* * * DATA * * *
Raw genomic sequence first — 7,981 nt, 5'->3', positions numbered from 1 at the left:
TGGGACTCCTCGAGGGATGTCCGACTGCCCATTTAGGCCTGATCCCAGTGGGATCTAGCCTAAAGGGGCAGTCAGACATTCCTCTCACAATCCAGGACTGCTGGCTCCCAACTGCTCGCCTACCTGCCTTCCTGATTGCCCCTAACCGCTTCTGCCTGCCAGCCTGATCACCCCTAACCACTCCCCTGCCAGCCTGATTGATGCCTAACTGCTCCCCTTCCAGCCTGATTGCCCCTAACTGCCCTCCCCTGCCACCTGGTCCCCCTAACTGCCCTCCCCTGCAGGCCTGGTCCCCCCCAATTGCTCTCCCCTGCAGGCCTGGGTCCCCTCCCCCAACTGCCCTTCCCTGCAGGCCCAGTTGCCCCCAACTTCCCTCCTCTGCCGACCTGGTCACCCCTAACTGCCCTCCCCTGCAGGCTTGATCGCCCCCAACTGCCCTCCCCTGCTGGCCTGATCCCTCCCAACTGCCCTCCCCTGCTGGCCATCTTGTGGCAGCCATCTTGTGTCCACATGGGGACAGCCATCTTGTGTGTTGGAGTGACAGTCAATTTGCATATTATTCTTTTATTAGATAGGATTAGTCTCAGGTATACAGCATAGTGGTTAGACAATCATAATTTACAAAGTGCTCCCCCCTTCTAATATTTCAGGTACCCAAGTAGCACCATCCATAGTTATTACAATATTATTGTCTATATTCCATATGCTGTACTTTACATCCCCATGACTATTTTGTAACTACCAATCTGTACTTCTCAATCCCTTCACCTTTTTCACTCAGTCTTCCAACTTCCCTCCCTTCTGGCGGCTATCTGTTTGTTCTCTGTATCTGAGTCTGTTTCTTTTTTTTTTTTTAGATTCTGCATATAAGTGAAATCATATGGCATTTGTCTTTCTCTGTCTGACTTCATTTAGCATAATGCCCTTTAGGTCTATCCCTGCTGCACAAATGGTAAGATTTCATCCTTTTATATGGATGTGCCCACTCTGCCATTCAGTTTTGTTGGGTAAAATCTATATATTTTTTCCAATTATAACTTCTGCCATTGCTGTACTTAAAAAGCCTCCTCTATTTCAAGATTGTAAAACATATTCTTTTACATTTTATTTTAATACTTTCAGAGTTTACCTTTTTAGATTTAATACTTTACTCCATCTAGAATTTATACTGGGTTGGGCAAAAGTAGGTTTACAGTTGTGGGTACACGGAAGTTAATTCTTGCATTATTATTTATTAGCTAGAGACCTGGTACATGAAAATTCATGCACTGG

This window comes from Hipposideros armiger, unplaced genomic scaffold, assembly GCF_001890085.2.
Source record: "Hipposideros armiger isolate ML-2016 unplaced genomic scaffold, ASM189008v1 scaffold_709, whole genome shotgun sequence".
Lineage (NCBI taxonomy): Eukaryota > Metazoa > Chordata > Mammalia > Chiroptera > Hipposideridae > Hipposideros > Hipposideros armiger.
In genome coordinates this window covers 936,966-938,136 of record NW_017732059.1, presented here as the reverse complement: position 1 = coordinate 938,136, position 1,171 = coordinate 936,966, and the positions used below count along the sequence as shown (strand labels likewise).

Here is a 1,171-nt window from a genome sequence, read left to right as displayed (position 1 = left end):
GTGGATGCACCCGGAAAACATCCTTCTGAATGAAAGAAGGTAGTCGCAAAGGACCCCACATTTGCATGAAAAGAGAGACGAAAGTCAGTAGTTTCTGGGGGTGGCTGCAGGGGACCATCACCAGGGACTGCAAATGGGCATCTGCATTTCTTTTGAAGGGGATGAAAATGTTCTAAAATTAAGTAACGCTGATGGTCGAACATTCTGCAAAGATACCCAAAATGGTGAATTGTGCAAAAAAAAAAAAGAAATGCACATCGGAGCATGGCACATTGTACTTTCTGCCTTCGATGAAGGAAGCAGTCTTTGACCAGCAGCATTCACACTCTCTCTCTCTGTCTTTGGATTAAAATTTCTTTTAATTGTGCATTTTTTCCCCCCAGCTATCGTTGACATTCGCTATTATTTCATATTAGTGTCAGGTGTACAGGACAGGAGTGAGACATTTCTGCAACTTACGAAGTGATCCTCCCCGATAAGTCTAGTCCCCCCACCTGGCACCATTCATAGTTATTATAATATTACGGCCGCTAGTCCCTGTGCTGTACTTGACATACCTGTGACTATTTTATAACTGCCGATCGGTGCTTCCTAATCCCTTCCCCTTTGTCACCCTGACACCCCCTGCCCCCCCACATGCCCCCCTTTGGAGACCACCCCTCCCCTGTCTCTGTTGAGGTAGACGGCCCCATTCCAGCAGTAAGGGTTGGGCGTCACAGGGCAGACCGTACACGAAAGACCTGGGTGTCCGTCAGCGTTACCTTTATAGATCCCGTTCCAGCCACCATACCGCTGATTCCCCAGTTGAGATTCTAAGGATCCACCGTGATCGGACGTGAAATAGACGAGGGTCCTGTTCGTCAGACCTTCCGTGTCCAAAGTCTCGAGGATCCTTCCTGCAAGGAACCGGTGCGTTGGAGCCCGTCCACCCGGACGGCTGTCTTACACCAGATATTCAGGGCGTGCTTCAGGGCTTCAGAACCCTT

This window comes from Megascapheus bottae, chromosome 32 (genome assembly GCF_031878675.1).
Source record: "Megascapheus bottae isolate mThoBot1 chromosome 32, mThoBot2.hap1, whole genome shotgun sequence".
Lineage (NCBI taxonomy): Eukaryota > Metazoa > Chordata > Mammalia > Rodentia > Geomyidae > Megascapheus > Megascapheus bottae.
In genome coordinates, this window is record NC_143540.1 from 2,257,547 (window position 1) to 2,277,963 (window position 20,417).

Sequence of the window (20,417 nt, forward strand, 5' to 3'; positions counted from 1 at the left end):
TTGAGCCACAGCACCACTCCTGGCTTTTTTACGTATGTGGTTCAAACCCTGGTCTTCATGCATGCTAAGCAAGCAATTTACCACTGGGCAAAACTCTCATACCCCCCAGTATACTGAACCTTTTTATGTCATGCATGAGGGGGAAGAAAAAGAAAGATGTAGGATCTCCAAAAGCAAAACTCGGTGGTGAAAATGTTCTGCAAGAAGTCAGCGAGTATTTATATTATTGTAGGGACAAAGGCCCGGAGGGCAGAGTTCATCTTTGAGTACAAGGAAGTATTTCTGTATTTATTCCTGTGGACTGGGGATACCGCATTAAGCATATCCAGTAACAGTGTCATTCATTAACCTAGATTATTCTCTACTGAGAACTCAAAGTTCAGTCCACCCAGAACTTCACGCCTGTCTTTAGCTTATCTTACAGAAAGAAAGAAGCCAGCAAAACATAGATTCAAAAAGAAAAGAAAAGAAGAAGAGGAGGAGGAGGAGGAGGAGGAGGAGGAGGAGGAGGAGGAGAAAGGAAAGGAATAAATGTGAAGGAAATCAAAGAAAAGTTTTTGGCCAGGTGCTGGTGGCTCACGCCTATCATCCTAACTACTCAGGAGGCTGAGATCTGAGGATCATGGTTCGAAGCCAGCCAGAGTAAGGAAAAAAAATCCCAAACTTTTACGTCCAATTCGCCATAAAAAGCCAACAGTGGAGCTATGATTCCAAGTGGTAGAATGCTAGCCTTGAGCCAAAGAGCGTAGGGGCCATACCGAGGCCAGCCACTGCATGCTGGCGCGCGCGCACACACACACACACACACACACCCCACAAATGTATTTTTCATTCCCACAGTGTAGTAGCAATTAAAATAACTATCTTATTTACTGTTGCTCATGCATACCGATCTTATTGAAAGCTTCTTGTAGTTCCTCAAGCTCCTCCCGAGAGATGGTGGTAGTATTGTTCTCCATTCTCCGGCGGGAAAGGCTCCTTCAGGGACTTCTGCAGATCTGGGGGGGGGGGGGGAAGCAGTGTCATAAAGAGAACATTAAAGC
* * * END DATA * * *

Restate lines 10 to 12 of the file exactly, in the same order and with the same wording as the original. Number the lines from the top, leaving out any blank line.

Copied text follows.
Source record: "Megascapheus bottae isolate mThoBot1 chromosome 32, mThoBot2.hap1, whole genome shotgun sequence".
Lineage (NCBI taxonomy): Eukaryota > Metazoa > Chordata > Mammalia > Rodentia > Geomyidae > Megascapheus > Megascapheus bottae.
In genome coordinates, this window is record NC_143540.1 from 2,257,547 (window position 1) to 2,277,963 (window position 20,417).